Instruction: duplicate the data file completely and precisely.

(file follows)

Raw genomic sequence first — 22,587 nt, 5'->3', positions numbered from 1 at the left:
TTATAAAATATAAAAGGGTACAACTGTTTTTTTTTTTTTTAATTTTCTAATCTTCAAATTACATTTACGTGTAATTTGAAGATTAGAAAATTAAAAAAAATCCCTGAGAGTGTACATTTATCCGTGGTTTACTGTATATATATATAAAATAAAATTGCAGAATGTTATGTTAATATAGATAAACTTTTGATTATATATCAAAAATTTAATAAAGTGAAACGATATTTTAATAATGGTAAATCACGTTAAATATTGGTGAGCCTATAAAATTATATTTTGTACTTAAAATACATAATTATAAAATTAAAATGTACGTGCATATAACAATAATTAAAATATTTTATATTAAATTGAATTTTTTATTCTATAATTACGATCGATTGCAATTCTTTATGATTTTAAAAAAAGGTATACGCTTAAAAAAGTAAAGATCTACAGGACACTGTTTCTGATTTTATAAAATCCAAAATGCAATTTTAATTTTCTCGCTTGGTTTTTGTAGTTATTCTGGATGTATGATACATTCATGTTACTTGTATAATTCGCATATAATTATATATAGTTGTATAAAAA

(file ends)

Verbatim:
Raw genomic sequence first — 22,587 nt, 5'->3', positions numbered from 1 at the left:
TTATAAAATATAAAAGGGTACAACTGTTTTTTTTTTTTTTAATTTTCTAATCTTCAAATTACATTTACGTGTAATTTGAAGATTAGAAAATTAAAAAAAATCCCTGAGAGTGTACATTTATCCGTGGTTTACTGTATATATATATAAAATAAAATTGCAGAATGTTATGTTAATATAGATAAACTTTTGATTATATATCAAAAATTTAATAAAGTGAAACGATATTTTAATAATGGTAAATCACGTTAAATATTGGTGAGCCTATAAAATTATATTTTGTACTTAAAATACATAATTATAAAATTAAAATGTACGTGCATATAACAATAATTAAAATATTTTATATTAAATTGAATTTTTTATTCTATAATTACGATCGATTGCAATTCTTTATGATTTTAAAAAAAGGTATACGCTTAAAAAAGTAAAGATCTACAGGACACTGTTTCTGATTTTATAAAATCCAAAATGCAATTTTAATTTTCTCGCTTGGTTTTTGTAGTTATTCTGGATGTATGATACATTCATGTTACTTGTATAATTCGCATATAATTATATATAGTTGTATAAAAA